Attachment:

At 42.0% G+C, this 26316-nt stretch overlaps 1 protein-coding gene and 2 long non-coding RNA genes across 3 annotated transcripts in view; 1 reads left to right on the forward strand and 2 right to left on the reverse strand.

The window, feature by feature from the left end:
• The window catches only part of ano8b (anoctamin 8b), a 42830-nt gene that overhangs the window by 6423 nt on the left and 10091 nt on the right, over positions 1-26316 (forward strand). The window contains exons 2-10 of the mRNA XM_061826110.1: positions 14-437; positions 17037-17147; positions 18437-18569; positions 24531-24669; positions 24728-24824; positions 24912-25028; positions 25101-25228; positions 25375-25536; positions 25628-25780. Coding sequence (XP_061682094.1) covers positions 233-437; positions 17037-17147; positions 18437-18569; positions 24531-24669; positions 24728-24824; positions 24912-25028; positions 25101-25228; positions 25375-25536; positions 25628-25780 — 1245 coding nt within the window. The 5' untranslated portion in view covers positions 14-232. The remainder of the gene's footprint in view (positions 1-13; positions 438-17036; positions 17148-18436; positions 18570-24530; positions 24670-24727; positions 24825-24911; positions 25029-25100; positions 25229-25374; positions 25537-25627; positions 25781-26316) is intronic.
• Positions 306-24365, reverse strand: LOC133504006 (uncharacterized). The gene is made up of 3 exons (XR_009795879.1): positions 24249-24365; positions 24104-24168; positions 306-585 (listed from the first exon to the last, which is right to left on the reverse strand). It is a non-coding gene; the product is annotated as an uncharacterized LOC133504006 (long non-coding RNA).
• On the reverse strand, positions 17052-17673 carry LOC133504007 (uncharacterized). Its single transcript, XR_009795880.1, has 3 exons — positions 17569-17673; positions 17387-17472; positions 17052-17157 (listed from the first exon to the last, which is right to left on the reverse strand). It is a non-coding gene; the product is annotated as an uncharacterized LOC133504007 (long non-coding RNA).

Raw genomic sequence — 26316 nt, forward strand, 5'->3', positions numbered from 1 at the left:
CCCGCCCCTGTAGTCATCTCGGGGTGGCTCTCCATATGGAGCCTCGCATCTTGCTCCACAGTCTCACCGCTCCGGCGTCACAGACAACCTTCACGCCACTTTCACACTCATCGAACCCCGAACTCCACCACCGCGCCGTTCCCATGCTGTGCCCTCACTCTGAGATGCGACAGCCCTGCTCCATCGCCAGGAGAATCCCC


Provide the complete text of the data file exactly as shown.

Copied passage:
At 42.0% G+C, this 26316-nt stretch overlaps 1 protein-coding gene and 2 long non-coding RNA genes across 3 annotated transcripts in view; 1 reads left to right on the forward strand and 2 right to left on the reverse strand.

The window, feature by feature from the left end:
• The window catches only part of ano8b (anoctamin 8b), a 42830-nt gene that overhangs the window by 6423 nt on the left and 10091 nt on the right, over positions 1-26316 (forward strand). The window contains exons 2-10 of the mRNA XM_061826110.1: positions 14-437; positions 17037-17147; positions 18437-18569; positions 24531-24669; positions 24728-24824; positions 24912-25028; positions 25101-25228; positions 25375-25536; positions 25628-25780. Coding sequence (XP_061682094.1) covers positions 233-437; positions 17037-17147; positions 18437-18569; positions 24531-24669; positions 24728-24824; positions 24912-25028; positions 25101-25228; positions 25375-25536; positions 25628-25780 — 1245 coding nt within the window. The 5' untranslated portion in view covers positions 14-232. The remainder of the gene's footprint in view (positions 1-13; positions 438-17036; positions 17148-18436; positions 18570-24530; positions 24670-24727; positions 24825-24911; positions 25029-25100; positions 25229-25374; positions 25537-25627; positions 25781-26316) is intronic.
• Positions 306-24365, reverse strand: LOC133504006 (uncharacterized). The gene is made up of 3 exons (XR_009795879.1): positions 24249-24365; positions 24104-24168; positions 306-585 (listed from the first exon to the last, which is right to left on the reverse strand). It is a non-coding gene; the product is annotated as an uncharacterized LOC133504006 (long non-coding RNA).
• On the reverse strand, positions 17052-17673 carry LOC133504007 (uncharacterized). Its single transcript, XR_009795880.1, has 3 exons — positions 17569-17673; positions 17387-17472; positions 17052-17157 (listed from the first exon to the last, which is right to left on the reverse strand). It is a non-coding gene; the product is annotated as an uncharacterized LOC133504007 (long non-coding RNA).

Raw genomic sequence — 26316 nt, forward strand, 5'->3', positions numbered from 1 at the left:
CCCGCCCCTGTAGTCATCTCGGGGTGGCTCTCCATATGGAGCCTCGCATCTTGCTCCACAGTCTCACCGCTCCGGCGTCACAGACAACCTTCACGCCACTTTCACACTCATCGAACCCCGAACTCCACCACCGCGCCGTTCCCATGCTGTGCCCTCACTCTGAGATGCGACAGCCCTGCTCCATCGCCAGGAGAATCCCC